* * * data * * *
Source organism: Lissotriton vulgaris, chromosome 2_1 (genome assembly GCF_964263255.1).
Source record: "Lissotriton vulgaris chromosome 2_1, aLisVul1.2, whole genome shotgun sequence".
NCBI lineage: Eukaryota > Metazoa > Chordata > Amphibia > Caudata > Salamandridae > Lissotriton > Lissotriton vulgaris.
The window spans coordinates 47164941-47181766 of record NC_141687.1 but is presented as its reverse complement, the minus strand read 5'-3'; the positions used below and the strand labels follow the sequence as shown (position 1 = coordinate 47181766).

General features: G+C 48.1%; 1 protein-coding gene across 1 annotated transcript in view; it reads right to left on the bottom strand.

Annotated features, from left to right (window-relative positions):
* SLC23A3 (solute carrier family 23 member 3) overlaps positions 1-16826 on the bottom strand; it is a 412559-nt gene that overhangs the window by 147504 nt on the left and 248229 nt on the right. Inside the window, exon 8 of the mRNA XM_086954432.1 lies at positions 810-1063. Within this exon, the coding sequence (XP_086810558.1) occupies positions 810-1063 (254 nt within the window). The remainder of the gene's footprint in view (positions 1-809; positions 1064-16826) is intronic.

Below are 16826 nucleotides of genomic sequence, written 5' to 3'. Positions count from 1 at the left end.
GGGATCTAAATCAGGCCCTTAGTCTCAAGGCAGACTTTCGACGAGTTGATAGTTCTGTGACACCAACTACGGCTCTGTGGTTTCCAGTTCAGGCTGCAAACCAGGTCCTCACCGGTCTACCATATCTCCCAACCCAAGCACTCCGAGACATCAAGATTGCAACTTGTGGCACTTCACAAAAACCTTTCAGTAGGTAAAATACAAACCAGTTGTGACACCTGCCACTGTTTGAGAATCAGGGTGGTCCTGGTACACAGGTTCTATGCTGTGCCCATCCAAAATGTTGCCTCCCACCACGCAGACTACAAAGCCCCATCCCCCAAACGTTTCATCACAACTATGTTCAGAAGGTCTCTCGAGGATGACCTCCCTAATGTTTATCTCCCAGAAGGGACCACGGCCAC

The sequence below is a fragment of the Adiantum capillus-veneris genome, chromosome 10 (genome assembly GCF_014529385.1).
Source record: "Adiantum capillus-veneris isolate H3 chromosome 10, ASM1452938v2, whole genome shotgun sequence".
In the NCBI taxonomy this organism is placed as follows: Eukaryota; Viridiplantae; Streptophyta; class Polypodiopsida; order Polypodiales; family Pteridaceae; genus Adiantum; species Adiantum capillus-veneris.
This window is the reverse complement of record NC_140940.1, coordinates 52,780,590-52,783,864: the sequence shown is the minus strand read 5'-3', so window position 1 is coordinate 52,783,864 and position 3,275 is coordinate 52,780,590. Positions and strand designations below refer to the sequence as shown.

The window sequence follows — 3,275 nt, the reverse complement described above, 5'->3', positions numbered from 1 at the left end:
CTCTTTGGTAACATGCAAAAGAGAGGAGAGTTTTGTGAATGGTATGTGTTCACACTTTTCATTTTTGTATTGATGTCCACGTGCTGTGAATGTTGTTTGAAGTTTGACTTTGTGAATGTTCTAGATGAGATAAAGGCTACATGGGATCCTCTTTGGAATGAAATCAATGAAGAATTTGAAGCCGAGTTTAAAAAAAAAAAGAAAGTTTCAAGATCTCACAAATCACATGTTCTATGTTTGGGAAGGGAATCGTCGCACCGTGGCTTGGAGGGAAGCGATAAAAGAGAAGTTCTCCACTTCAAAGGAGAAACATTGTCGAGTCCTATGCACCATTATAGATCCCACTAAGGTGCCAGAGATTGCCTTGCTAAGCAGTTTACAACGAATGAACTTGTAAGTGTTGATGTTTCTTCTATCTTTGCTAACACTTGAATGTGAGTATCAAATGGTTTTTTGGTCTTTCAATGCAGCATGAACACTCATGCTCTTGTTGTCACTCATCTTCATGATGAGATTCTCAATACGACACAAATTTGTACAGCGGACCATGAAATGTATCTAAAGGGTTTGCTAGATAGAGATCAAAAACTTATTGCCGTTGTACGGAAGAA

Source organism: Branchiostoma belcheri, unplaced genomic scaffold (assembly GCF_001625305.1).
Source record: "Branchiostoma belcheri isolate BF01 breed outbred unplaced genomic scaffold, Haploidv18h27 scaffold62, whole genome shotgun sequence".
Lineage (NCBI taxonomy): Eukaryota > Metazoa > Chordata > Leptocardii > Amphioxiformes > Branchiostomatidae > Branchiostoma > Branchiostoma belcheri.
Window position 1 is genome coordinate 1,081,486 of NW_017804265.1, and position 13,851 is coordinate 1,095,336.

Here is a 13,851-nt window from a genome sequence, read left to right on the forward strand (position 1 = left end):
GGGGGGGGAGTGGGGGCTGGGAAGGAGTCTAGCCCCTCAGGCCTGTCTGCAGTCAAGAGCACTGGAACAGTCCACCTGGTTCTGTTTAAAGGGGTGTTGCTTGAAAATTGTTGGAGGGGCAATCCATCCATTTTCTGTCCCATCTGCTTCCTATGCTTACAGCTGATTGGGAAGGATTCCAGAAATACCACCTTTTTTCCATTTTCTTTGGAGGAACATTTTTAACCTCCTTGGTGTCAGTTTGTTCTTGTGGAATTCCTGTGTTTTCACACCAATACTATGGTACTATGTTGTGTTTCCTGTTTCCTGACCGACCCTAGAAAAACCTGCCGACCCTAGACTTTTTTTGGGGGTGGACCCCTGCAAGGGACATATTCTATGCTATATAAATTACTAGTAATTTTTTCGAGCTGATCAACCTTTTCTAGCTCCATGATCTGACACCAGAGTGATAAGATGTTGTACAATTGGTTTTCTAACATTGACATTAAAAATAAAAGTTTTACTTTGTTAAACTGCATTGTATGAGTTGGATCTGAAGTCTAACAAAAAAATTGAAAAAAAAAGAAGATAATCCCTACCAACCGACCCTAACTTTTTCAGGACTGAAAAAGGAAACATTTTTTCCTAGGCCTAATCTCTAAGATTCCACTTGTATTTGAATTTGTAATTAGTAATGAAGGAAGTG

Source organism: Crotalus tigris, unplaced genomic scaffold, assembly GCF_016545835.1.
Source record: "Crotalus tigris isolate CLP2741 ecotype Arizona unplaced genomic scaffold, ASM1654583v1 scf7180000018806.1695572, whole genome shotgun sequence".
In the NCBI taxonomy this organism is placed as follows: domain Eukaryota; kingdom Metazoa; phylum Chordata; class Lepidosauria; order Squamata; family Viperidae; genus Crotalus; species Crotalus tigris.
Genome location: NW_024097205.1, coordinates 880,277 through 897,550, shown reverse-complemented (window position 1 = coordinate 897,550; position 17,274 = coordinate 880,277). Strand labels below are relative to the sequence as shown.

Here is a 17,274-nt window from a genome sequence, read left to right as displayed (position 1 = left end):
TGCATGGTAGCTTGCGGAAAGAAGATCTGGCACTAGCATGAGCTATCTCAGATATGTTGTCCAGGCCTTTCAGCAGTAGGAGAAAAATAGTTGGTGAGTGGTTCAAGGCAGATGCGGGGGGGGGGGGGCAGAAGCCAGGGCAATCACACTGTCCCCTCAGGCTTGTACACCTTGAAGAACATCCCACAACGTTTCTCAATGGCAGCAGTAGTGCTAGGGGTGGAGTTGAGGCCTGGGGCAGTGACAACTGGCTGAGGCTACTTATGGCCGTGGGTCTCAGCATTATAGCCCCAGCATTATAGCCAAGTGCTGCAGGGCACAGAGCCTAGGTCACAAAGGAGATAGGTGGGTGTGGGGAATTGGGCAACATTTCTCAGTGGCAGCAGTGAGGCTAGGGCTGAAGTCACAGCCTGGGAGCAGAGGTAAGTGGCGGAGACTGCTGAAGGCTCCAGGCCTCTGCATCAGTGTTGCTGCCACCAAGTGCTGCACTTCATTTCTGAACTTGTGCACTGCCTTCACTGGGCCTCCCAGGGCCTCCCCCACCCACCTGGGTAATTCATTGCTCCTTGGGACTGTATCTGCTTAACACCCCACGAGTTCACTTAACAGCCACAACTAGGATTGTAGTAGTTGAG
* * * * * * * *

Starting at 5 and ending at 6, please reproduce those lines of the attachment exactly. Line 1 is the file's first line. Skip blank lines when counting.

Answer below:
General features: G+C 48.1%; 1 protein-coding gene across 1 annotated transcript in view; it reads right to left on the bottom strand.

Annotated features, from left to right (window-relative positions):